California mom Kianna Lyons doesn’t take water for granted. But she’s not only concerned about the water shortages that have affected southern California where she lives. She has a heart for moms and children in sub-Saharan Africa who walk 6K (3.7 miles) daily to bring home dirty water, and she’s determined to do something about it.
Kianna has chosen to join the World Vision’s Global 6K for Water on May 6. Like last year, she’ll walk with her husband and three children — ages 2, 5, and 7 — and other members of Highland Avenue Community Church of the Nazarene in Rancho Cucamonga.
“Clean water — this is something everyone should have,” says Kianna. She’s certain of that. When she first heard about the 6K at her church, she was less certain about participating.
“I’m not a runner at all!” she says. Kianna and her husband wondered if they would be expected to run. And what would they do with the kids? They were quickly reassured that runners, walkers, and stroller pushers are all welcome.
The family’s race kit included a bib with a picture of a child who needed clean water for each “racer” to wear. Maya and Owen, now 5 and 7, immediate “got it.”
“I bet he plays basketball,” said Owen about the boy whose picture they pinned on his shirt. Maya was determined to finish the course for the little girl whose picture she wore.
Kianna has kept the bibs because the 6K was such a great memory, she says.
“We could say … this is their name; this is what they look like. These are the people we hope we made a difference for. It’s like they are walking with you.”
It’s important to Kianna that her children understand what God has given them and give back. Her family has not always been able to do all she would like for others. Now it has become a top priority to her and her husband to model generosity for their children.
Walking the talk
Eighty people were expected for Highland Avenue Church’s first 6K, but even more joined the walk. Son Owen was quick out of the chute and confident of finishing strong.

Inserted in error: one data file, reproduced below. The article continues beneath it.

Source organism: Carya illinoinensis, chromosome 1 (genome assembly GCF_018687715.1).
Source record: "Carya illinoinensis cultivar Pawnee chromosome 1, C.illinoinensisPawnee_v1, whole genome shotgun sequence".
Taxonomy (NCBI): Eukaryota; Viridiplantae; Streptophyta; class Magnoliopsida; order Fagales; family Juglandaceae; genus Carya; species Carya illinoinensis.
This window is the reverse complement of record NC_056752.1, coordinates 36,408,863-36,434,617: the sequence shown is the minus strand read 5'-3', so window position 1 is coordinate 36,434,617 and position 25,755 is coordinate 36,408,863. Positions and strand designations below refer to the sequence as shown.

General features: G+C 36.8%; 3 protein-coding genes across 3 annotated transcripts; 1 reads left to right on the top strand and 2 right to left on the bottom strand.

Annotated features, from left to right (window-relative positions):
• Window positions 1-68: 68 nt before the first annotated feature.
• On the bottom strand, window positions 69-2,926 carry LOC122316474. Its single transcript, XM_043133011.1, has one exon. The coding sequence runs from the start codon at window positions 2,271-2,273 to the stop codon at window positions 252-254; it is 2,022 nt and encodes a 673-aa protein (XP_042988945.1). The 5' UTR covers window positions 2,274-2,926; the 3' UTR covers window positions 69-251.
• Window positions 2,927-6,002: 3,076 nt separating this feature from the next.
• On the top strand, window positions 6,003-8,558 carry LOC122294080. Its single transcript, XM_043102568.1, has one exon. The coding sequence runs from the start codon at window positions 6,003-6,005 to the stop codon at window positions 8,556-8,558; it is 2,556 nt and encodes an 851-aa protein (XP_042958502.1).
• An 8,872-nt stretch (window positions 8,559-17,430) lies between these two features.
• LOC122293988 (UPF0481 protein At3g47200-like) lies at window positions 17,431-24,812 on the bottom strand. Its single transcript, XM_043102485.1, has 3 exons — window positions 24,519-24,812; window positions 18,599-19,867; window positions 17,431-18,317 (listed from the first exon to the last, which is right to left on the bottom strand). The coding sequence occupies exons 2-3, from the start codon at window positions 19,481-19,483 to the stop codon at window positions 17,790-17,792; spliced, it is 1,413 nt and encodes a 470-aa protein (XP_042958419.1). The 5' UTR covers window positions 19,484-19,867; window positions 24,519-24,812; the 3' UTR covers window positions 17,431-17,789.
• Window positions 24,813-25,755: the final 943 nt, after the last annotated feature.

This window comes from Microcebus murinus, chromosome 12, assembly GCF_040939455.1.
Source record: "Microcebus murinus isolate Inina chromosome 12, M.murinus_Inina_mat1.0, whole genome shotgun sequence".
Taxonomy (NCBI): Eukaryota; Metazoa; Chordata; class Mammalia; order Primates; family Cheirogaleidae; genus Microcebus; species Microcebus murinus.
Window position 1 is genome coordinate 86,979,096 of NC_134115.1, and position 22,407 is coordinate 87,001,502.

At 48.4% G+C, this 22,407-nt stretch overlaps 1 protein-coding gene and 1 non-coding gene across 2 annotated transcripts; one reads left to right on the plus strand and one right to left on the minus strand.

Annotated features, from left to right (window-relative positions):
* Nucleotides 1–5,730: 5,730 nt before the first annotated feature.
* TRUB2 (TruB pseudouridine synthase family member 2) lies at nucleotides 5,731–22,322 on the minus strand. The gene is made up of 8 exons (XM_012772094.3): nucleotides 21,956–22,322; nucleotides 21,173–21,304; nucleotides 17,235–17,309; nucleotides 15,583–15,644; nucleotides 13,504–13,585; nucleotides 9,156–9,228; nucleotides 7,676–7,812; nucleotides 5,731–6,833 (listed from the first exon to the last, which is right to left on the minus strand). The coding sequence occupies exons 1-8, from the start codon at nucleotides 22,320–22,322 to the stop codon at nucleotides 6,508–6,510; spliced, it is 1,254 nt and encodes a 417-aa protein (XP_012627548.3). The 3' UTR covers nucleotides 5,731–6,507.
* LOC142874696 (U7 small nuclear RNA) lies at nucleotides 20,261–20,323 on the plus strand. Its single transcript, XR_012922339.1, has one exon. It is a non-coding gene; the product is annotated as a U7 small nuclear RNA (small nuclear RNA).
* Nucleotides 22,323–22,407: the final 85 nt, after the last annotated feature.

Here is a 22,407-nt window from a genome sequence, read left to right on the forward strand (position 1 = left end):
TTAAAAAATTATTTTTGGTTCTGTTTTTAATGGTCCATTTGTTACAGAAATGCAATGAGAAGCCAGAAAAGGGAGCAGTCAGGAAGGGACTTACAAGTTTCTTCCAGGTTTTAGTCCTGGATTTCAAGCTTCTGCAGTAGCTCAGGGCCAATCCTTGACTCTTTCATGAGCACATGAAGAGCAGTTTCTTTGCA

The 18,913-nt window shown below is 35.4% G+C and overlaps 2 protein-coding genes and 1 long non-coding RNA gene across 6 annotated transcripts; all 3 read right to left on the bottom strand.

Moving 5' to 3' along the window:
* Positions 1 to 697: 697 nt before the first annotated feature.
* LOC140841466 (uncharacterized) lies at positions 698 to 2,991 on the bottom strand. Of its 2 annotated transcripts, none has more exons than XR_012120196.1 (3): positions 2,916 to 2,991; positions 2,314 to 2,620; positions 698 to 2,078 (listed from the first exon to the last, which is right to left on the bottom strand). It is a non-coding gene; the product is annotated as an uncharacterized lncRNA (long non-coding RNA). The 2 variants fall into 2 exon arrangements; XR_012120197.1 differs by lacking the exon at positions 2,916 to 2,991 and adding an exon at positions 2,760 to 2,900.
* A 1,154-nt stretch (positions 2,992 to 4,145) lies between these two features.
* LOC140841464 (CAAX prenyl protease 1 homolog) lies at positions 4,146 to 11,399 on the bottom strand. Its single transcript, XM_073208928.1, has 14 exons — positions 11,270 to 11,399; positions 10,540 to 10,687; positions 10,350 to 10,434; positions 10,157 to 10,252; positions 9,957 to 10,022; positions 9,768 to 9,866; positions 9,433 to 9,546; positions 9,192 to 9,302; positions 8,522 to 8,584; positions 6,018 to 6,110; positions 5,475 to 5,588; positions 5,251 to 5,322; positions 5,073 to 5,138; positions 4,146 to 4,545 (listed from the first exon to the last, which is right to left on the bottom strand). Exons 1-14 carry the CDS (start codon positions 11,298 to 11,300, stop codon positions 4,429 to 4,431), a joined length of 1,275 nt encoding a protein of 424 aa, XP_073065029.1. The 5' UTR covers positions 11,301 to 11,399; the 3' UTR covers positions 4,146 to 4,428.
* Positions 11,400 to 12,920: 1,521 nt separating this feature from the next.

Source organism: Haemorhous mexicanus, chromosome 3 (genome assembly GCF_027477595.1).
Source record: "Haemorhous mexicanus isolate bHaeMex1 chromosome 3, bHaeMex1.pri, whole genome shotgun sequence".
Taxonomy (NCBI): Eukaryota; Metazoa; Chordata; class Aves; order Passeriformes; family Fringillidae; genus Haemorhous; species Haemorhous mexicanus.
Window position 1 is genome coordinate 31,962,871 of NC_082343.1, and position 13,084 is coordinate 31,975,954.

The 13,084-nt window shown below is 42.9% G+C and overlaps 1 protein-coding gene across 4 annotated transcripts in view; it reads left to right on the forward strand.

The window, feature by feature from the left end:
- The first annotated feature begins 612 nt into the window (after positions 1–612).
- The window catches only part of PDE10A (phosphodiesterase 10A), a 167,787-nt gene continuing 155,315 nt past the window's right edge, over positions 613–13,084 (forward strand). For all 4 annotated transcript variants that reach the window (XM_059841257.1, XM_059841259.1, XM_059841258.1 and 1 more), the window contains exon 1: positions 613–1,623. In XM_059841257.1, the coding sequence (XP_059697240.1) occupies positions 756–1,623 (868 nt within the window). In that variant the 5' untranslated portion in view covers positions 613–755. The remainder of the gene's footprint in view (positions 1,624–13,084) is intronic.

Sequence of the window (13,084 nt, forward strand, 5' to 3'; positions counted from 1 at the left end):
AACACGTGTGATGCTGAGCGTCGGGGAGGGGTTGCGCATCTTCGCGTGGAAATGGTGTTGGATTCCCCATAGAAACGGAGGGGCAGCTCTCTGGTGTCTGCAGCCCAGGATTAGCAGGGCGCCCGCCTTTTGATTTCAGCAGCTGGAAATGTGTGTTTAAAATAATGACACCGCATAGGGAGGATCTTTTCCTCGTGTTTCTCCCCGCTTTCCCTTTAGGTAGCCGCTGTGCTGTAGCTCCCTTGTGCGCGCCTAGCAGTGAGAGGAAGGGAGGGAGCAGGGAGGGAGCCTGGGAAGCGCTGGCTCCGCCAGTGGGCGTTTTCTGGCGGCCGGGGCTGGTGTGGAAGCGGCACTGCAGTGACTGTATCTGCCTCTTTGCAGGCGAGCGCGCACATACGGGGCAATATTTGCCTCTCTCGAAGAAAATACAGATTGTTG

But after about 4K, “everything began to break down,” Kianna says. Owen was flagging; Maya and other youngsters needed piggyback rides.
Kianna realized then what a powerful experience and a “teaching moment” the 6K could be.
She reminded Owen that while the 6K was a once-a-year event for him, other children walked that far every day for water. That’s when he remembered: They carried water; he carried nothing but the bib on his shirt.
“That’s why we’re doing this,” Kianna assured him, “so the kids don’t have to.”
This year Owen knows exactly why he’ll be walking the 6K.
“We’re walking for people who don’t have water,” he says. “It’s to raise money to get clean water and water fountains for kids. And if we keep doing it every year, there will be lots of clean water!”
Walking to build community
In their first 6K, Highland Avenue Church’s participants ranged from “babies in strollers to kids on shoulders, kids riding scooters and bikes, all the way up to a man in his 90s,” says Pastor Gabriel (Gabe) Martin.
Pastor Martin’s five kids — ages 3 to 13 — took part. Like Kianna, he embraced the opportunity to broaden their understanding of their place in the world.
He told them: “Not only do we have blessings in our lives, but we are responsible to make sure that other kids are blessed as well.”
Walking the 6K together was a blessing and a transformative experience for his church family as well. Congregation members who had only seen each other in the pews found time to talk. They met parents and kids from the preschool attached to the church.
“I can’t think of any better opportunity to engage our entire congregation and community in something that has a global impact,” says Pastor Martin. “It reminds us of the mission that we’re called to as part of the body of Christ.”
Says Kianna, “It really felt like we came together as a community.”